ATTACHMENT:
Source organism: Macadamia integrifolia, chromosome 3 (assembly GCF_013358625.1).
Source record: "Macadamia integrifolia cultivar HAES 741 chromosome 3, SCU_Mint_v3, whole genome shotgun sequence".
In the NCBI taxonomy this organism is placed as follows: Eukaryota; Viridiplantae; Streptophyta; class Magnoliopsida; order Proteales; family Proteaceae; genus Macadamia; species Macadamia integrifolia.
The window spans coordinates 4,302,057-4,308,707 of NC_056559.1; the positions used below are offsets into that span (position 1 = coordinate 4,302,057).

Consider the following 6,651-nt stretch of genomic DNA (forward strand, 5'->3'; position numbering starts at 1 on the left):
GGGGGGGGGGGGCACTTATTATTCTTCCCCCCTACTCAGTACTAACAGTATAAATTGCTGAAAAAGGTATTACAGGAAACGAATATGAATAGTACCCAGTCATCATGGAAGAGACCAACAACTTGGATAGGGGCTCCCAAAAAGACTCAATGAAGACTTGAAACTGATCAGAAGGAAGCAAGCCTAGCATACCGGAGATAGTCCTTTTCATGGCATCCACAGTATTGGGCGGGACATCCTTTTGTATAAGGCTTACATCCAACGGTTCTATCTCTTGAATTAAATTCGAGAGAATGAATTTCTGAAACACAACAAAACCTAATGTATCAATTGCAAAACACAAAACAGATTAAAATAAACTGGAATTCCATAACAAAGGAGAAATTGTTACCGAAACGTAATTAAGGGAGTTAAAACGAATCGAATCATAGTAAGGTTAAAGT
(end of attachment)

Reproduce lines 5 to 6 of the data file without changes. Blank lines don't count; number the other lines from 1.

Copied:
Consider the following 6,651-nt stretch of genomic DNA (forward strand, 5'->3'; position numbering starts at 1 on the left):
GGGGGGGGGGGGCACTTATTATTCTTCCCCCCTACTCAGTACTAACAGTATAAATTGCTGAAAAAGGTATTACAGGAAACGAATATGAATAGTACCCAGTCATCATGGAAGAGACCAACAACTTGGATAGGGGCTCCCAAAAAGACTCAATGAAGACTTGAAACTGATCAGAAGGAAGCAAGCCTAGCATACCGGAGATAGTCCTTTTCATGGCATCCACAGTATTGGGCGGGACATCCTTTTGTATAAGGCTTACATCCAACGGTTCTATCTCTTGAATTAAATTCGAGAGAATGAATTTCTGAAACACAACAAAACCTAATGTATCAATTGCAAAACACAAAACAGATTAAAATAAACTGGAATTCCATAACAAAGGAGAAATTGTTACCGAAACGTAATTAAGGGAGTTAAAACGAATCGAATCATAGTAAGGTTAAAGT